Work together to avoid traumatising Miami survivors, Israeli charity urges
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Work together to avoid traumatising Miami survivors, Israeli charity urges

United Hatzalah, which is offering psychological support to survivors and victims' families, says agencies must coordinate on the ground

Michael Daventry is foreign editor of Jewish News

Rescue workers were at the site of the collapsed building for a fifth day on Monday (Photo: Reuters)
Rescue workers were at the site of the collapsed building for a fifth day on Monday (Photo: Reuters)

Israeli teams remained on the ground in Florida on Monday as rescuers continued for a fifth day to search for survivors in the rubble of a collapsed apartment block.

Nine people were confirmed dead but over 150 remain missing in a heavily Jewish neighbourhood of Surfside, near Miami.

Firefighters and other rescue workers were using sniffer dogs as well as radar and sonar devices to try pinpoint survivors beneath the debris.

Officials told breakfast news programmes on US television that they were still hopeful that people could be pulled out alive.

Meanwhile a comprehensive relief operation is underway in Surfside, with Jewish and Israeli organisations providing shelter, food and psychological support.

Israeli Diaspora Affairs minister Nachman Shai has led a humanitarian delegation including an IDF team to the area, while a 24/7 kosher kitchen provided thousands of hot meals and drinks to families and first responders at a nearby hotel.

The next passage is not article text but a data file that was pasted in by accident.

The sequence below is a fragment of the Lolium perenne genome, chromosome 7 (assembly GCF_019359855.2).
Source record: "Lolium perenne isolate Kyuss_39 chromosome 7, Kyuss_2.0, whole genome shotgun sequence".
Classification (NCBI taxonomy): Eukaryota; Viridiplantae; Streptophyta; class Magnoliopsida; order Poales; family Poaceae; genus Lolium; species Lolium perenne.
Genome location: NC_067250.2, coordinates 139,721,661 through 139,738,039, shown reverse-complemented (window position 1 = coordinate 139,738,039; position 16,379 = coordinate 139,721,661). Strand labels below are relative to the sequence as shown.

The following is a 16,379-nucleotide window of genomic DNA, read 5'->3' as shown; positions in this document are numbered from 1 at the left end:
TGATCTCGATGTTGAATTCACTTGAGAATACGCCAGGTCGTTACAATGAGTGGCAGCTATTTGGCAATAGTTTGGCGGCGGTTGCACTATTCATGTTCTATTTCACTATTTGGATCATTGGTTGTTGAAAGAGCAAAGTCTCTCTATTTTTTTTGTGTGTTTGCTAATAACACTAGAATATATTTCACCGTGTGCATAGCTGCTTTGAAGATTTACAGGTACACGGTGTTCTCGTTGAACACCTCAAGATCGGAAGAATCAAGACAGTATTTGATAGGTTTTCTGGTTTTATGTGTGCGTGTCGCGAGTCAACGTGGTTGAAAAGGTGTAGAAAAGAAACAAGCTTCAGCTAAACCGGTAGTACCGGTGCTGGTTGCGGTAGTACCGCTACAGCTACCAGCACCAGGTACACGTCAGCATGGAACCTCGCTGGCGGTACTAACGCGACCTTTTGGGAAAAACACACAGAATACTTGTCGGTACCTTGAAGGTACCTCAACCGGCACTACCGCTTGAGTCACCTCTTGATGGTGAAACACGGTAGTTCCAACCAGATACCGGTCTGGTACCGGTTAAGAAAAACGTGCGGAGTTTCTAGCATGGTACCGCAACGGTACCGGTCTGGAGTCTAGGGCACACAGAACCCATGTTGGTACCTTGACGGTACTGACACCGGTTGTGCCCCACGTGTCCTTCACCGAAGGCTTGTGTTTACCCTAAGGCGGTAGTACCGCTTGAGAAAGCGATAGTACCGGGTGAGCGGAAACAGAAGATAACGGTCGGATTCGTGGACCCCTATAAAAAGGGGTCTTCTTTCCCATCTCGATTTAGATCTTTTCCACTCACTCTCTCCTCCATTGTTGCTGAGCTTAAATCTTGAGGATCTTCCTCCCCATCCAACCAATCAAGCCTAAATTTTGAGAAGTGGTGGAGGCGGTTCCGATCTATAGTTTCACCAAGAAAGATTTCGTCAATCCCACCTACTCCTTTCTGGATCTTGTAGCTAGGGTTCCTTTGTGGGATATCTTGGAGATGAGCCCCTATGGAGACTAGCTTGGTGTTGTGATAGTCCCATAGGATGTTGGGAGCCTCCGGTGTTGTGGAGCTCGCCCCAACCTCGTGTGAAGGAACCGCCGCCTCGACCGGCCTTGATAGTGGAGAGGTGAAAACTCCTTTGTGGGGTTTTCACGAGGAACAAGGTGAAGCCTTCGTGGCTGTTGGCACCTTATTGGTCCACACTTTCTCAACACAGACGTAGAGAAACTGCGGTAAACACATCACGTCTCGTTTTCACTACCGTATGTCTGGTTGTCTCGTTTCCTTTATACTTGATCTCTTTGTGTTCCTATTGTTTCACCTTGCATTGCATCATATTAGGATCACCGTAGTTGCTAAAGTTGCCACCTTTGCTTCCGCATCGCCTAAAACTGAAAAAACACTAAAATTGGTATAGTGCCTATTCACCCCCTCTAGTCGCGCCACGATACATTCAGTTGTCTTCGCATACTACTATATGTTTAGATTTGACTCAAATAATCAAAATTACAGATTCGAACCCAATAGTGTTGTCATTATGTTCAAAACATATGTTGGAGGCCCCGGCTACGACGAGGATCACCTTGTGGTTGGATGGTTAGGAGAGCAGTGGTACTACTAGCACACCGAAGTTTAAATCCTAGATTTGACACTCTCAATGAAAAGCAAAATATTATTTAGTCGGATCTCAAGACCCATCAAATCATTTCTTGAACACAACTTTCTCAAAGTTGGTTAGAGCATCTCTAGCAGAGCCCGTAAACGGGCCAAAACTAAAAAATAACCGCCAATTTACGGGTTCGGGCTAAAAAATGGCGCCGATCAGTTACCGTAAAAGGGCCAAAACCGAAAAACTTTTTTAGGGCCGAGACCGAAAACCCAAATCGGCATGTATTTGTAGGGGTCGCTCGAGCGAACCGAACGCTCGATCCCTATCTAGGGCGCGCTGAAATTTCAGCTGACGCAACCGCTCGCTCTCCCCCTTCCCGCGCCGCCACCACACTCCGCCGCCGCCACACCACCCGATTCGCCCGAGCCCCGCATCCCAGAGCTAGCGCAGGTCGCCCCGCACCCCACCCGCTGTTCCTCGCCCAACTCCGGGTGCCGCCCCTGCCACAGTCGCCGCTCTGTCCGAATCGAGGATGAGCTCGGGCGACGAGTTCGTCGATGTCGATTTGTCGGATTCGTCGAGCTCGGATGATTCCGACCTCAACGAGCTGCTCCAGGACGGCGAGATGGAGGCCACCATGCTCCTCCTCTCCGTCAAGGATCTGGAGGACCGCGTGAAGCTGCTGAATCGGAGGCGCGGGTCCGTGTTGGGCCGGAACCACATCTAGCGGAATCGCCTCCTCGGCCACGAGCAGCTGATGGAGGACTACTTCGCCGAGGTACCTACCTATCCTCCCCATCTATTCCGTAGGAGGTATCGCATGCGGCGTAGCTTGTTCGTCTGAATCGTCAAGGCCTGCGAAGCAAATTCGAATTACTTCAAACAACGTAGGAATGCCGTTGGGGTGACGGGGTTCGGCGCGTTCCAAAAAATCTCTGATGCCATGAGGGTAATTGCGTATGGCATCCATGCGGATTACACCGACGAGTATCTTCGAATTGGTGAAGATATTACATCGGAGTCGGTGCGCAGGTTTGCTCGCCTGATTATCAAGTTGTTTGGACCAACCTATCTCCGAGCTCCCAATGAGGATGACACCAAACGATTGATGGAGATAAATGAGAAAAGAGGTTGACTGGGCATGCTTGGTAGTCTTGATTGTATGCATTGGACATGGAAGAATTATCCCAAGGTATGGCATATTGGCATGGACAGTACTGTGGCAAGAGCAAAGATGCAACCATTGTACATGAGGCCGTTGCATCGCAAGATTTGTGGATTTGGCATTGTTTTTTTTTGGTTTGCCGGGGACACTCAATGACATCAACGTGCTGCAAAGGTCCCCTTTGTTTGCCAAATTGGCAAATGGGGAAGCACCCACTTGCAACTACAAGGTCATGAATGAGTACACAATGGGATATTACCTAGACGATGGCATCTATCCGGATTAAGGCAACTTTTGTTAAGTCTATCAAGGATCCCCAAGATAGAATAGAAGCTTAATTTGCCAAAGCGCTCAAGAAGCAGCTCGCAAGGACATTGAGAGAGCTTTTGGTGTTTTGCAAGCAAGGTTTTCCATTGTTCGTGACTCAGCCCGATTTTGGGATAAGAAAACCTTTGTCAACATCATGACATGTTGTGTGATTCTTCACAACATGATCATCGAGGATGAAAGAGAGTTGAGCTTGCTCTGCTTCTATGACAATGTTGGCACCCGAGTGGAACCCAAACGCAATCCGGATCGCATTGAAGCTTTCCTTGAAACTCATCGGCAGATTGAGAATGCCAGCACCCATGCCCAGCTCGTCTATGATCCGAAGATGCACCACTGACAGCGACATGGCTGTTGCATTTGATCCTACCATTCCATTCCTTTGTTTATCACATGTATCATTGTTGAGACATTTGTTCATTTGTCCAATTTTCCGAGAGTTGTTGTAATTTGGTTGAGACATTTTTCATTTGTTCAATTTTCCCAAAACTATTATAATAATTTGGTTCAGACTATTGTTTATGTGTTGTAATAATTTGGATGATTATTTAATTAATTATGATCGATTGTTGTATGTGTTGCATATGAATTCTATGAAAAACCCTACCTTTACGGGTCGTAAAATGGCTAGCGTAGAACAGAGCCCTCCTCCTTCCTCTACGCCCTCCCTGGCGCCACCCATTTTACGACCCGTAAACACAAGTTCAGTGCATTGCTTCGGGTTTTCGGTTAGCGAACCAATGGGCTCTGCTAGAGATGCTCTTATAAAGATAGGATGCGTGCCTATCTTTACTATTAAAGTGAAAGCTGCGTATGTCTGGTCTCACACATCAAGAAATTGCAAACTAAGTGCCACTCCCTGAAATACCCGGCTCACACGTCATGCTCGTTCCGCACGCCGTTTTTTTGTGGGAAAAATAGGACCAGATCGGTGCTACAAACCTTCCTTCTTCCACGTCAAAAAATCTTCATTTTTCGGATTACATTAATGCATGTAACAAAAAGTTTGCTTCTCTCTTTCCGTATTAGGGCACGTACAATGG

United Hazalah’s Hadas Rucham and Dr Sharon Slater assist the IDF in gathering information about a missing person (Photo: United Hatzalah)

Specialists from United Hatzalah trained in psychological traumas have met local Jewish community leaders to discuss how to help survivors and victims’ families cope with the effects of the disaster.

Dovie Maisel, who is leading the Hatzalah mission in Surfside, said it was important that rescue agencies coordinated their response.

He said: “The worst thing operationally is to create a situation where dozens of care and assistance groups come in and all start trying to do therapy on a single individual or a few different individuals but end up traumatising them, due to the number of times that person would have to repeat the story over and over and over again to people from different organisations.

“The tragedy that these people lived through is one that for many can be incredibly debilitating. What we need to ensure is that we are treating them and not causing more harm.”

Among those receiving support was a man described as “completely distraught” who simply kept repeating the names of his family members who were missing in the rubble.

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